The Never Ending Typo Hunt Comes to an End

Although I would like to believe that I have finally killed all of the typographic errors in Cobra Flight, I have a lurking trepidation that they scurry still through the manuscript.

Today, I caught what I believe was the last of them and then started uploading the corrected files to the various book distributors. And of course, nothing in this benighted universe ever seems to work quite right.

After uploading to the likes of Amazon, Kobo, Apple and the many others wouldn’t you know it that I found one last little bastard just as the last of the files were sent.

It took another hour to correct the damn thing and then re-upload everything.

I take solace from what happened when a new edition of the Bible was printed in 1631. It is said to be the most infamous typographic error in history. I don’t need to explain, just have a look at how the Ten Commandments turned out.

For printing this version of the Bible in 1631 the publishers got hit with a gigantic monetary fine. There are 10 copies extant and they are worth a vast sum of money.

These days in journalism there is much complaining about how publishers are firing editors and proofreaders in order to increase profits. And with those complaints come the inevitable moans about how things were much better in the Olde Days.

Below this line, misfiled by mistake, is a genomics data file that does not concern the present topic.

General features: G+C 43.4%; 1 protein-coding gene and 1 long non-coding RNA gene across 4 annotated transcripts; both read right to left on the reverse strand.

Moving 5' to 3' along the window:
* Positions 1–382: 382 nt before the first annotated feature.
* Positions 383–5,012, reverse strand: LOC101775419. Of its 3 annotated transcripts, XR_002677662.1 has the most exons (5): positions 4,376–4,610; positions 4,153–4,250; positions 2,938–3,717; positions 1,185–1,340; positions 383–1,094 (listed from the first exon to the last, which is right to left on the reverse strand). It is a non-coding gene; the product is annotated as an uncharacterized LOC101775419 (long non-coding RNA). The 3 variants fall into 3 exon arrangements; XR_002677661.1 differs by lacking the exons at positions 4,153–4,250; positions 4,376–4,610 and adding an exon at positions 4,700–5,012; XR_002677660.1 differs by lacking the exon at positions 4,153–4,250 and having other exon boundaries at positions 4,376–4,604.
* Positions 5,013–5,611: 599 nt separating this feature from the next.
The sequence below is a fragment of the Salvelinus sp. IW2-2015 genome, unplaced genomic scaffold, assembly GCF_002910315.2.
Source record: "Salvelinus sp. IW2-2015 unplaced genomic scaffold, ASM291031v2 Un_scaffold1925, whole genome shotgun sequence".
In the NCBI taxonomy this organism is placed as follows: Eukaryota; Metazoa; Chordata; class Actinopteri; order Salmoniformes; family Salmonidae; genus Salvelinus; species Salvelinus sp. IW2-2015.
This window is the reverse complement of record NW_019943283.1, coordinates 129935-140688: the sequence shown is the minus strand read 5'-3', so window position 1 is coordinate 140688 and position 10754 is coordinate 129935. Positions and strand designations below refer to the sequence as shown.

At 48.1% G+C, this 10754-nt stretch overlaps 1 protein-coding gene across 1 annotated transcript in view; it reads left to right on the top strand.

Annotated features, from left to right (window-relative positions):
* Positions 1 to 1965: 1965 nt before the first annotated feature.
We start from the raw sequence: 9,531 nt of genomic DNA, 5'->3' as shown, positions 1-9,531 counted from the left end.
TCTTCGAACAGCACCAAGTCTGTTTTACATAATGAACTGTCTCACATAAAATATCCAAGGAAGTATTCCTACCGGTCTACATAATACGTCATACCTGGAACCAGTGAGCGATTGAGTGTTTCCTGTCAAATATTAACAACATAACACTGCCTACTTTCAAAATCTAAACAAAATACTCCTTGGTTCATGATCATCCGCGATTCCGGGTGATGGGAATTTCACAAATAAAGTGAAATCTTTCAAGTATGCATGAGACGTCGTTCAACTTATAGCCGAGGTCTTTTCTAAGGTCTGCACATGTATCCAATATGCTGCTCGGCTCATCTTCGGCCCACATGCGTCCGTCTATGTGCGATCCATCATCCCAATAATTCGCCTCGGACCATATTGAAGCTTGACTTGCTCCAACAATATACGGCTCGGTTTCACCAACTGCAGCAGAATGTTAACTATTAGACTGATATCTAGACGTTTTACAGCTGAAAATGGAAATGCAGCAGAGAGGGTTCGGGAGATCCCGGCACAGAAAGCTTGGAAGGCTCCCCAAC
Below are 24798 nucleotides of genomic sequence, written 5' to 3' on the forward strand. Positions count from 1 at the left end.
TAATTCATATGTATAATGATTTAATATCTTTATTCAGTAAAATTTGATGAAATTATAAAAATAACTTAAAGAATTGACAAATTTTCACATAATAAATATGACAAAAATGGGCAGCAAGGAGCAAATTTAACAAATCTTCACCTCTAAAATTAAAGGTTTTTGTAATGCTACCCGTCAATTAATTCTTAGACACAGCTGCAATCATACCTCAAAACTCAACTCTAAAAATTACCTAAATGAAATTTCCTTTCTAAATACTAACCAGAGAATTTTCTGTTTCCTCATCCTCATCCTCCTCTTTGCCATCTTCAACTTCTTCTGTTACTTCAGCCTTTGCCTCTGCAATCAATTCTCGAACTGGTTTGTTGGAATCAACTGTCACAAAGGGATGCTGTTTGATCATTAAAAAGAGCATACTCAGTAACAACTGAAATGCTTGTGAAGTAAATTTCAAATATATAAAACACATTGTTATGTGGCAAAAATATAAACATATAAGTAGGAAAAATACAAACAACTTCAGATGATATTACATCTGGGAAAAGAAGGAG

Well that’s not a new thing. It turns out that after the disaster of the Wicked Bible the Archbishop of Canterbury had this little rant . . .

“I knew the time when great care was had about printing, the Bibles especially, good compositors and the best correctors were gotten being grave and learned men, the paper and the letter rare, and faire every way of the best, but now the paper is nought, the composers boys, and the correctors unlearned.”

Final Note. Sod’s Law dictates that despite my care in writing and the use of a spell checker, there will be a typo in this post.

 

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